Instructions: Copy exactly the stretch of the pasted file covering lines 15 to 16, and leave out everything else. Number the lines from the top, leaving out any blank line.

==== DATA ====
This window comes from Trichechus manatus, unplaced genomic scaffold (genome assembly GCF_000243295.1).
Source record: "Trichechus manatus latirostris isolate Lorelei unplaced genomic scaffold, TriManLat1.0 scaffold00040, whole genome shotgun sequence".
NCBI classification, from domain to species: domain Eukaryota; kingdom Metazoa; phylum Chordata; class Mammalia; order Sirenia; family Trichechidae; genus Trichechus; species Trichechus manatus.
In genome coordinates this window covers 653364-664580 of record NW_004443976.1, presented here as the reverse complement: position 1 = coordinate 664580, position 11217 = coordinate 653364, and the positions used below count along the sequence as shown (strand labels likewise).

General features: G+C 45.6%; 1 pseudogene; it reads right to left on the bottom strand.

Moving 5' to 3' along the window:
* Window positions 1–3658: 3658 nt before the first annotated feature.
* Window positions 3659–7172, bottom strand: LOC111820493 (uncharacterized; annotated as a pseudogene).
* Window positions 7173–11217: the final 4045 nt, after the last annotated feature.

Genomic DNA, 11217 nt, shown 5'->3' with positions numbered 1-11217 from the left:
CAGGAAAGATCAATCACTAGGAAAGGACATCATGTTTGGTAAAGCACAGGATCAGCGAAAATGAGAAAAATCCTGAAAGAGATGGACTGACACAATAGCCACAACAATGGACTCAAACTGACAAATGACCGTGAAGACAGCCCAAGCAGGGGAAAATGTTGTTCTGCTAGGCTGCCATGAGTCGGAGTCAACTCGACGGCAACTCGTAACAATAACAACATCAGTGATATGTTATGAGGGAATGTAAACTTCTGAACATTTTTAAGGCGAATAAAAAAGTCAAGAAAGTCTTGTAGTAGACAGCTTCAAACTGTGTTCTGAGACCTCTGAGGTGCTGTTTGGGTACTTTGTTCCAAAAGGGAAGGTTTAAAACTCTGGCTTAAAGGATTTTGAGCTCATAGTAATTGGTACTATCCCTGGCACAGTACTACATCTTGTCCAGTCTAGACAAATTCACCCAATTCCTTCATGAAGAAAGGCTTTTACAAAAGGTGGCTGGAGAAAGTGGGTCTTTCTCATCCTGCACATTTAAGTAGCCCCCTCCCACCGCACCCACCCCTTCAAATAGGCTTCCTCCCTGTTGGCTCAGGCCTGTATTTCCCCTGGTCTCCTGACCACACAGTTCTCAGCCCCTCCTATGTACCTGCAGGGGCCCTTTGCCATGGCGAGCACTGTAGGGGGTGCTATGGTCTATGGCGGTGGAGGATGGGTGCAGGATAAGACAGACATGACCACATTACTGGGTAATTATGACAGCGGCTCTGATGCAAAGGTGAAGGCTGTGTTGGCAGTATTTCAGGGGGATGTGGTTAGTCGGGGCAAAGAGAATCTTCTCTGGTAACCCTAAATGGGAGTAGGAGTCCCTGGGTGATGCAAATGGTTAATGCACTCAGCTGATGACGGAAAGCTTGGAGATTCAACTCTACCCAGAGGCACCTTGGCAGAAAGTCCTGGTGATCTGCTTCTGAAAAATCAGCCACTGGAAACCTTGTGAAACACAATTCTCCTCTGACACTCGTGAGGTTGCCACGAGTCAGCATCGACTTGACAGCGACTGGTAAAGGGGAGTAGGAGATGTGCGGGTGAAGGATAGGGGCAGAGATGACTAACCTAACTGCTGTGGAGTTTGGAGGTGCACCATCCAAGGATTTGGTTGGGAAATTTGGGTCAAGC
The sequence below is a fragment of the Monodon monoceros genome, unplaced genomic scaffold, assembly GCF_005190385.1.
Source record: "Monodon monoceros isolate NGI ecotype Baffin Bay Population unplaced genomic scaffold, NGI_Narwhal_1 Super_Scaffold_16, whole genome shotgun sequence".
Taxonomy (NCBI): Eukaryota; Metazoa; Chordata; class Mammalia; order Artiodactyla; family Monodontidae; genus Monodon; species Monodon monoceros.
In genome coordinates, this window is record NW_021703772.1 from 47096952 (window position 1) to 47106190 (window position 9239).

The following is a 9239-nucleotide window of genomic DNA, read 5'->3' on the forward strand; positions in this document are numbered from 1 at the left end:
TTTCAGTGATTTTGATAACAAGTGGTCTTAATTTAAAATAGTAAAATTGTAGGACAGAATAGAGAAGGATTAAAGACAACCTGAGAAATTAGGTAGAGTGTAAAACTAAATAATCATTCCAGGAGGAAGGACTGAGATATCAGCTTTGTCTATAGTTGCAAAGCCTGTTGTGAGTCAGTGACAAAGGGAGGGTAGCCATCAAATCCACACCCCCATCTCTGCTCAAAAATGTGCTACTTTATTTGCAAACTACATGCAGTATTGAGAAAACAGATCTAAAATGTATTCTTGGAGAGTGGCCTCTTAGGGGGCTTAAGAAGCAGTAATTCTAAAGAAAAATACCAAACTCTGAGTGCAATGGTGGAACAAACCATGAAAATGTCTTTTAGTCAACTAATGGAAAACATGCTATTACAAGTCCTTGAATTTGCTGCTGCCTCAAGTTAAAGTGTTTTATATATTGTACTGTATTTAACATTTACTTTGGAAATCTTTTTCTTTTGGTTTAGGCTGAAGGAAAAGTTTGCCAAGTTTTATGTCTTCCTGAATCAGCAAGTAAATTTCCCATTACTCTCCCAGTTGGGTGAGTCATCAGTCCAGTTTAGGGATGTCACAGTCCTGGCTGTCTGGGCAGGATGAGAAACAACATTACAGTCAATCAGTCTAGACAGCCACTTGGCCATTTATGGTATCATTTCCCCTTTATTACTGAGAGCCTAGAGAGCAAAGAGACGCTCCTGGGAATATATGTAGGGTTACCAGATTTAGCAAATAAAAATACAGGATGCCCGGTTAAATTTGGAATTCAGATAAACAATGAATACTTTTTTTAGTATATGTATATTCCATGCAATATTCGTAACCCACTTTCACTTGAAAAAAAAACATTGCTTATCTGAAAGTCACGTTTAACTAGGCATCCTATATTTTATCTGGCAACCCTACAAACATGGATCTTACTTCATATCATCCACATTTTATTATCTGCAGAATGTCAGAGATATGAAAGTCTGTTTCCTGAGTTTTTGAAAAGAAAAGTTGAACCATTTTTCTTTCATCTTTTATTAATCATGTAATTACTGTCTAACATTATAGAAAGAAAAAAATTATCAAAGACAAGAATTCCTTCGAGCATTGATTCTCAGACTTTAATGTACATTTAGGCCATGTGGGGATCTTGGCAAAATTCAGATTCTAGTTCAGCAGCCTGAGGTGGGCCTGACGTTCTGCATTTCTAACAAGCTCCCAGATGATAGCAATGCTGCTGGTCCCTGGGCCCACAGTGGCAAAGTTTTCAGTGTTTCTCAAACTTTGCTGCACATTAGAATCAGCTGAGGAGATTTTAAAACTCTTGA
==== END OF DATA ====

In genome coordinates, this window is record NW_021703772.1 from 47096952 (window position 1) to 47106190 (window position 9239).

The following is a 9239-nucleotide window of genomic DNA, read 5'->3' on the forward strand; positions in this document are numbered from 1 at the left end: